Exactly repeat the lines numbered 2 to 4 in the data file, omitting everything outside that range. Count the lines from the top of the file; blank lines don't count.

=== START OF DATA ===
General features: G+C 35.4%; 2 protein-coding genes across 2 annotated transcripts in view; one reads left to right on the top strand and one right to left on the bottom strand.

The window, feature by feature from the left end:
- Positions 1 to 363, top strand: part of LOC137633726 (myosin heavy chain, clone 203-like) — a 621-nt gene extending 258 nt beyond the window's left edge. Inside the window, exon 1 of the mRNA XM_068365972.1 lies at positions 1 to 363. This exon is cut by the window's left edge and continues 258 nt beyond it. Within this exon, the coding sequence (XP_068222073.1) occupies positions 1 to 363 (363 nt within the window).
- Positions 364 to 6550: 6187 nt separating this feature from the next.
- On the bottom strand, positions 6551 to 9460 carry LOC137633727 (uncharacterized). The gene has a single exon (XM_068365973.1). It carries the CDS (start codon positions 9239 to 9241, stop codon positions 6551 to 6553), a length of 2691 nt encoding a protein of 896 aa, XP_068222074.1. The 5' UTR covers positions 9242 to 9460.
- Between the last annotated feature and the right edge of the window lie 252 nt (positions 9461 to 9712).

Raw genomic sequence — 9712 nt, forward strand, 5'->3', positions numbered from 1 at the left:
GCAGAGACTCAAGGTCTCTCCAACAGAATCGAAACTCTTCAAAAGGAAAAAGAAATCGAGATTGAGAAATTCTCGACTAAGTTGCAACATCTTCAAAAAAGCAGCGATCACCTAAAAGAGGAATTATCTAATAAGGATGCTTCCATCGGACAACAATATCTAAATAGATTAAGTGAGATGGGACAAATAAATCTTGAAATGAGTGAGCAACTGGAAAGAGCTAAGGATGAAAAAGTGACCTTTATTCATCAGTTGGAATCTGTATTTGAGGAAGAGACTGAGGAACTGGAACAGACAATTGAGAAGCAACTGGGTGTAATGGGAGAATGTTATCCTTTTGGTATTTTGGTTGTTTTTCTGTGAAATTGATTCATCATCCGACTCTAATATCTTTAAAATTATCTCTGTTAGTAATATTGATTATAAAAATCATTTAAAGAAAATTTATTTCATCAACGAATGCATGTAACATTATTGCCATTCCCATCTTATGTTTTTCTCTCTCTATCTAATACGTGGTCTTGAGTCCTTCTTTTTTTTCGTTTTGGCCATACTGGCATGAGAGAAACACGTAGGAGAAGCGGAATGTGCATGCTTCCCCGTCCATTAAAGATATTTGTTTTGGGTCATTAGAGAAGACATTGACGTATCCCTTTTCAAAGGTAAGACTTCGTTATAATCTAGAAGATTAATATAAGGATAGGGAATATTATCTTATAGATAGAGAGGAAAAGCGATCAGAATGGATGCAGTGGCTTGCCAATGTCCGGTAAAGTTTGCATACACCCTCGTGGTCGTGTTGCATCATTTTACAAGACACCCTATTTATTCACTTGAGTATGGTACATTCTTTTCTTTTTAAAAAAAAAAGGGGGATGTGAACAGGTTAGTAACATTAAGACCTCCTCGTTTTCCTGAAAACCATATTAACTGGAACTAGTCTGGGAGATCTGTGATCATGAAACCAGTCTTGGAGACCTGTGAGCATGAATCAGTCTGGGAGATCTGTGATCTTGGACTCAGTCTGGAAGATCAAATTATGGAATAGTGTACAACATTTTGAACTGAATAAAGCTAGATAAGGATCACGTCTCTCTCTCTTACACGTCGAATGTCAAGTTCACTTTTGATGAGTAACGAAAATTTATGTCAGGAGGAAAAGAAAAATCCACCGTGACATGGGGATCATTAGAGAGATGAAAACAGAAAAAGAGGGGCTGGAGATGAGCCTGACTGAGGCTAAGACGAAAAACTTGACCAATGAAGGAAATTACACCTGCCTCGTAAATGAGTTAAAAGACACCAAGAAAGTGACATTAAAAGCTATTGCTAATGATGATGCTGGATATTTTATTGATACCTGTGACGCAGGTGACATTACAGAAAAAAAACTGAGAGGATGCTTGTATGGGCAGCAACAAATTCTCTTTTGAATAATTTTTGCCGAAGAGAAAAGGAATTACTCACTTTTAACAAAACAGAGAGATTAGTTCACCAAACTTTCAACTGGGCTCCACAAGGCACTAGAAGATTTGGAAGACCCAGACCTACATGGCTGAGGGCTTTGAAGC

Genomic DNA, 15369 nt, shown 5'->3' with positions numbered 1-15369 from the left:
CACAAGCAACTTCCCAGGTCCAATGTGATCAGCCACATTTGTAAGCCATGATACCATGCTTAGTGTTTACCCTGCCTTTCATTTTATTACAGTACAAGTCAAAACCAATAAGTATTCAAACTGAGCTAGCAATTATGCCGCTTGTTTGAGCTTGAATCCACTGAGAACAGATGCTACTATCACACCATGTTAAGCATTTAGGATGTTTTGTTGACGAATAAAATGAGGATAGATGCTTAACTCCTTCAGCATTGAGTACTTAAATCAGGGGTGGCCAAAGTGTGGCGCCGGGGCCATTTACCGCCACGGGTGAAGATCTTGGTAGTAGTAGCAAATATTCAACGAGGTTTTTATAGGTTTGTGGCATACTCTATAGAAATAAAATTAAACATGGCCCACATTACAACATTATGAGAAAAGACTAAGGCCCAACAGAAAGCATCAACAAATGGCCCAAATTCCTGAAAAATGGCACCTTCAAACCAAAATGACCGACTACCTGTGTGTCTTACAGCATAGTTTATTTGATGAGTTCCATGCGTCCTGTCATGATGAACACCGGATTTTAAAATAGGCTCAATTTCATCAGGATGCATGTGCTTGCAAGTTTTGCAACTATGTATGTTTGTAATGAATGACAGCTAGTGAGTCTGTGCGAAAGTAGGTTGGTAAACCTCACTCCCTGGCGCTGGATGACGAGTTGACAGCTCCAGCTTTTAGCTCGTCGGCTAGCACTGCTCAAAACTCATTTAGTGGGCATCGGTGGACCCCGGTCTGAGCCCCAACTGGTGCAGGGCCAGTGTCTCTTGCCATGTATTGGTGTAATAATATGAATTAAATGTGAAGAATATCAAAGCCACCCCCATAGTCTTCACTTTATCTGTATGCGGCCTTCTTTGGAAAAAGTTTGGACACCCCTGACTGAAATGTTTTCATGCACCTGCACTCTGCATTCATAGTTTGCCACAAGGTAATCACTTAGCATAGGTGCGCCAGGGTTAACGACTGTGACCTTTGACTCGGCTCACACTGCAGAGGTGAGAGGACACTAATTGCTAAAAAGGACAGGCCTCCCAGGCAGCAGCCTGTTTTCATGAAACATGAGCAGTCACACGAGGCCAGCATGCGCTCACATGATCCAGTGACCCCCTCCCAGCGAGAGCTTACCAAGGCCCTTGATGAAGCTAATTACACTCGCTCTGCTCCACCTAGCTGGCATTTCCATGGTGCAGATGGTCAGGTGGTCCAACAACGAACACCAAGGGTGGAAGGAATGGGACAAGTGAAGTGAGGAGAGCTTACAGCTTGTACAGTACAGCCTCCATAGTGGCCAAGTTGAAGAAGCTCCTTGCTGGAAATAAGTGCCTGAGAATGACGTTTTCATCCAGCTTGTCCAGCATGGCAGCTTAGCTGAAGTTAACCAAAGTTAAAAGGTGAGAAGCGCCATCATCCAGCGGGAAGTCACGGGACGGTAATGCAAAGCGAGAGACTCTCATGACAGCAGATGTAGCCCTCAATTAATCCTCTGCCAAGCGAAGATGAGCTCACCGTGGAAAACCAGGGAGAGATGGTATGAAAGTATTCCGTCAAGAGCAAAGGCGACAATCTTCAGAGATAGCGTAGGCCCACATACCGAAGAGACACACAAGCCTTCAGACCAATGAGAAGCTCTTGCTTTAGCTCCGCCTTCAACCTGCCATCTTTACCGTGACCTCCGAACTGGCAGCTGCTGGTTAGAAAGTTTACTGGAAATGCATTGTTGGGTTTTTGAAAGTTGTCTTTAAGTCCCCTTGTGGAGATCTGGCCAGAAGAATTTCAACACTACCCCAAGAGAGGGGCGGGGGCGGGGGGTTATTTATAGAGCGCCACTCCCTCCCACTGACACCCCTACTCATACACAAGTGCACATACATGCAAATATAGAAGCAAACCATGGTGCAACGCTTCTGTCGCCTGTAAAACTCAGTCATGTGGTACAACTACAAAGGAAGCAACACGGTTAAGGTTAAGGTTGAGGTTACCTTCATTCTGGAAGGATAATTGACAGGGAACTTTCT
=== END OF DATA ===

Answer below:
The window, feature by feature from the left end:
- Positions 1 to 363, top strand: part of LOC137633726 (myosin heavy chain, clone 203-like) — a 621-nt gene extending 258 nt beyond the window's left edge. Inside the window, exon 1 of the mRNA XM_068365972.1 lies at positions 1 to 363. This exon is cut by the window's left edge and continues 258 nt beyond it. Within this exon, the coding sequence (XP_068222073.1) occupies positions 1 to 363 (363 nt within the window).
- Positions 364 to 6550: 6187 nt separating this feature from the next.